Kieswetter is an impressive hitter, of course, but that a middle order of Trott, Pietersen, Kieswetter looks not only possible but even likely should be a source of shame to English batsmen. Key, Bell, Collingwood might all be just as effective on their day, but they don't seem to shout as loud.

On the other hand, do you or do
you not agree that Northampton-born Graeme Swann is the best spinner in international cricket at present in all forms of the game? I cannot think of one to rival him except perhaps the ageing Murali or the tireless Vettori, but I think at present Swanny eclipses even them. Moreover, how long has it been since we could say that an English spinner is the best in the world? Probably not for fifty years. (Forgive me, Deadly Derek, but I think the Indians and Lance Gibbs were in a different league even to you.)

So, if batsmen keep pouring over here from the South African nets, at least let it be said that bowling continues to be a true English art with no sign of abating and no need for infusions of South African blood. Look at Anderson, Broad and an unending treadmill here in Durham in constant supply.
Is there something in our psyche that makes our bowlers fierce competitors ready for anyone, while our batsmen's nerves fail in the face of competition from the far south?

Dean @ Cricket Betting Blog said...

I know that none of them are breaking any rules, but it doesn't feel right to me, the rules need changing.

From what I've read in the past both Strauss and Prior's parents made the decisions to come to England, I think when they arrived that Strauss was 5 or 6 and Prior was between 10 and 12.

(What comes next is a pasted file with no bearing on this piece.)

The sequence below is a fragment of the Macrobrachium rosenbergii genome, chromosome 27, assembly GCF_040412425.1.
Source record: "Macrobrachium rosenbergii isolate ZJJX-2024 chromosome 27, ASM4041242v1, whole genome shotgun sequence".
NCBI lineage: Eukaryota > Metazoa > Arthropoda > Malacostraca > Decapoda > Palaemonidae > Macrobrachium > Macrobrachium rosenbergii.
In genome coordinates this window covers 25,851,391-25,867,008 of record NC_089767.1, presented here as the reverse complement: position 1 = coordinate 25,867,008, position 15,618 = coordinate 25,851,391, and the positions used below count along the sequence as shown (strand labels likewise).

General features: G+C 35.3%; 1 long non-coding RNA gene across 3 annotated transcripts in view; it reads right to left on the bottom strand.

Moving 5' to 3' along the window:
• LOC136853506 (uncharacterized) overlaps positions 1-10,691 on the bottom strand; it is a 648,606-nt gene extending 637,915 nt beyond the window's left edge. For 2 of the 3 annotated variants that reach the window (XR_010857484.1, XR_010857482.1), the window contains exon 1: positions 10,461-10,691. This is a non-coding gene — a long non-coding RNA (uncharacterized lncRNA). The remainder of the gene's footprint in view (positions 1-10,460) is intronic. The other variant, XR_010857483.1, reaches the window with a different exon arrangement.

For me this 'policy ' of picking England qualified players as opposed to Englishmen is now getting out of hand.

For a person to sit down in his homeland and decide he wants to come and play cricket for another country is just wrong. A county, state or province, fine, but to select a country is just a joke.

Why do they want to do it? We all know Pietersens reasons, but why all the others?

Do they think it is an easier route to play international cricket? Or is it for financial reasons?

I suppose looking back I maybe being a bit hypocritical writing this as I cheered Pietersen's 100 at the Oval in 2005, but at the time he was a one off.

Now I look at the England team and worry about the prospect of it, one day, in the not too distant future, being a side made up of a majority of South Africans, I will always support England, but that wouldn't feel right.

Also, from a slightly different view point. Under this policy, apart from his age, what was wrong with picking Stuart Law a few years back?

I know he has a Test cap for Australia, but why pick qualified players without international caps, but not qualified players with international caps?

The fact they refused to pick Law (when he was clearly good enough) shows to me that the selectors knew they had a moral duty to protct the England team, the only problem though is that it appears that those particular morals don't stretch very far these days.

Brian Carpenter said...

Ed, Dean, thanks very much for your comments and sorry to take a while to reply.